The Future in Psychosocial Oncology: Screening for Emotional Distress - the Sixth Vital Sign

Bejoy C. Thomas; Barry D. Bultz


Future Oncol. 2008;4(6):779-784. 

In This Article

Abstract and Cancer Care in 2020: Three Key Players


This article explores the possible future of psychosocial oncology. Advancements in treatment and the concomitant increase in survivorship, combined with a highly educated patient population, will result in huge demands on an already strained healthcare system. Role changes and paradigm shifts will be required in order to cope with these challenges. Issues with current treatment silos and fragmented care systems are presented, and the role of a biopsychosocial approach is discussed.

Cancer Care in 2020: Three Key Players

Future Patient. It has been speculated that in the future, an increase in consumerism in medicine may lead to patients being more assertive in treatment decisions and better informed of novel therapies. The influence of the internet is already quite evident in this respect. Blogs, RSS feeds and podcasts on medicine are becoming increasingly commonplace.[1,101,102] Information services like Google™ Scholar[103] and Elsevier's Scirus,[104] are proving to be reliable gateways for patients to obtain medical information.[2] Indeed, research on practices such as 'Googling' for a diagnosis or treatment option have even been documented in peer-reviewed literature.[2,3] There has also been a paradigm shift in scientific societies and associations moving their journals to open-access models (see BioMed Central),[105] the net effect being a bypass of traditional referral pathways through global information networks.[4] In an age where many resources are accessed on-demand, the informed patient, having a very short attention span, will be on the search for treatment on demand.[106]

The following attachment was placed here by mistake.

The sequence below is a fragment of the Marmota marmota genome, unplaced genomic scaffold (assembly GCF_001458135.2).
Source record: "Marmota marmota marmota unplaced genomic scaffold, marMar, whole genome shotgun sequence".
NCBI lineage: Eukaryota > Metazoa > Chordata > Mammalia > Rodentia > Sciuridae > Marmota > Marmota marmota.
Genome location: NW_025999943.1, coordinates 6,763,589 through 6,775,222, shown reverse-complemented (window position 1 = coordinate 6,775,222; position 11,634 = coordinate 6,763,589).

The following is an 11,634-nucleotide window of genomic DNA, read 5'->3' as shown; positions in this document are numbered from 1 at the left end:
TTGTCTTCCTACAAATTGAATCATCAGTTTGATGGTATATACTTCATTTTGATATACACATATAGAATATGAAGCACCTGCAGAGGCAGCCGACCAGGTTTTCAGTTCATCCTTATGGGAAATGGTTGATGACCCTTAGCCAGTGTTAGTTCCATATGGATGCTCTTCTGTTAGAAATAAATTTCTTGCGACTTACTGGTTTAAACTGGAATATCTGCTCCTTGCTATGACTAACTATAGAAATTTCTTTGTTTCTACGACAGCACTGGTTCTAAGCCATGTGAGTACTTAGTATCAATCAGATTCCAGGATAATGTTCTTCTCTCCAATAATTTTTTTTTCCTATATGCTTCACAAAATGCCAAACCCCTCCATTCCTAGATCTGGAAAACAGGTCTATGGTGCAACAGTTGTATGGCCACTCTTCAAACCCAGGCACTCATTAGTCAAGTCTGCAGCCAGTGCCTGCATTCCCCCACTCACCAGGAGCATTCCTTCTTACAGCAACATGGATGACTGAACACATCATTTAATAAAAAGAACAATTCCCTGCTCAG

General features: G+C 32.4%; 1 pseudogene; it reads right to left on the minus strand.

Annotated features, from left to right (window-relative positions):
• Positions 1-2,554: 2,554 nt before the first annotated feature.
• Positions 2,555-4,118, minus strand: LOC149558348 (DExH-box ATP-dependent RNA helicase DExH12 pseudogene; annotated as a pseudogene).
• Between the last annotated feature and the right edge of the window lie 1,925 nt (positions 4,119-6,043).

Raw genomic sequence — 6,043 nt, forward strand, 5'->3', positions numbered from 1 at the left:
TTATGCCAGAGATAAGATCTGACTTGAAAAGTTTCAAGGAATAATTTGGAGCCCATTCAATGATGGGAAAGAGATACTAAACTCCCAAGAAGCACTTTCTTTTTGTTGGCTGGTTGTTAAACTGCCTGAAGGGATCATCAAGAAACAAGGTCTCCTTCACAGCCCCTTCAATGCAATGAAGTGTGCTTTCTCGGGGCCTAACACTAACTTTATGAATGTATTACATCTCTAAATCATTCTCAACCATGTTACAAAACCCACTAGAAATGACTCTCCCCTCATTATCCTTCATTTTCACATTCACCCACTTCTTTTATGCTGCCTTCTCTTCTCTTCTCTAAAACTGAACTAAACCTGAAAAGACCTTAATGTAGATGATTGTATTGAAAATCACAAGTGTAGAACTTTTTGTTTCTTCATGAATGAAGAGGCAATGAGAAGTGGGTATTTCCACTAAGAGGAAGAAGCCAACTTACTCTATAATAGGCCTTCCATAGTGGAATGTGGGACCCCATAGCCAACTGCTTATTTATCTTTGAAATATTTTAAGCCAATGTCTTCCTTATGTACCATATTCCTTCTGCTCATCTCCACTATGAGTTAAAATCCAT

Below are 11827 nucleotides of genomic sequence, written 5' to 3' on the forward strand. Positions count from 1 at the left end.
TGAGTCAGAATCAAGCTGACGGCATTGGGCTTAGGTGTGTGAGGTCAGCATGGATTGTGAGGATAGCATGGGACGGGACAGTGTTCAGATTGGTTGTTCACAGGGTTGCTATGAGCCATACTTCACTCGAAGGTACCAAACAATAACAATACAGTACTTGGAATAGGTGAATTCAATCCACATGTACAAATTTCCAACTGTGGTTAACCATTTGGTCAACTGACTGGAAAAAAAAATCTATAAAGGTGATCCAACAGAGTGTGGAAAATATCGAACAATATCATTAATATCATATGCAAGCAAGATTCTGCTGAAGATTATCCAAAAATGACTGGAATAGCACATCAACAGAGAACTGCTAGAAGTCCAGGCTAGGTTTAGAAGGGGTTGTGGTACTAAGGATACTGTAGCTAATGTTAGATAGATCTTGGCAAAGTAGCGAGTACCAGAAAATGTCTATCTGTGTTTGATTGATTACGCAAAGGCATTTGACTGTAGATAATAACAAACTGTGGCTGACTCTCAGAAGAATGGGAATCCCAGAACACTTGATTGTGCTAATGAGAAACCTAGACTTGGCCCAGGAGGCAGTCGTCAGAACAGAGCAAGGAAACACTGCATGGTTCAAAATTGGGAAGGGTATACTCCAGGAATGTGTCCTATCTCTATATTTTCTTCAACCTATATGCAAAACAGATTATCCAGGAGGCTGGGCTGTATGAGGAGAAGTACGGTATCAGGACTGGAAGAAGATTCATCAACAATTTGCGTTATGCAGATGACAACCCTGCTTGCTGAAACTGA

Treatment of the Disease. Newer therapies promise to be more selective and focused, have fewer side effects and may be administered on prolonged timelines, perhaps even for the remainder of the patient's life.[4] Advancements in chemotherapy may become an integral part of the multidisciplinary treatment approach, or perhaps even the backbone of curative treatment,[5] and pharmacogenetics will enable oncologists to tailor chemotherapy treatment to the individual patient. Cancer will become a highly prevalent but manageable chronic disease akin to other chronic illnesses.[4,6]

Healthcare System. Spiraling healthcare costs and ever increasing out-of-pocket expenses for patients,[7] combined with a very real shortage of physicians,[8,9,10,11] paints an unpleasant future for oncology. In the next 15 years, cancer prevalence is expected to double in developed countries[12] owing to improved rates of survival,[4] and with an aging population, cancer incidence is also set to increase.[13] Even in the best-case scenario, the projected patient demand for oncologists is expected to be at least 40% greater than the supply.[14]

Synthesis. Advancements in treatment and the concomitant increase in survivorship, combined with a highly educated patient population, will result in increased demands on an already strained healthcare system. A feasible solution is to incorporate a process that not only identifies the pitfalls and caveats in the system, but also provides the physician with additional means to intervene.


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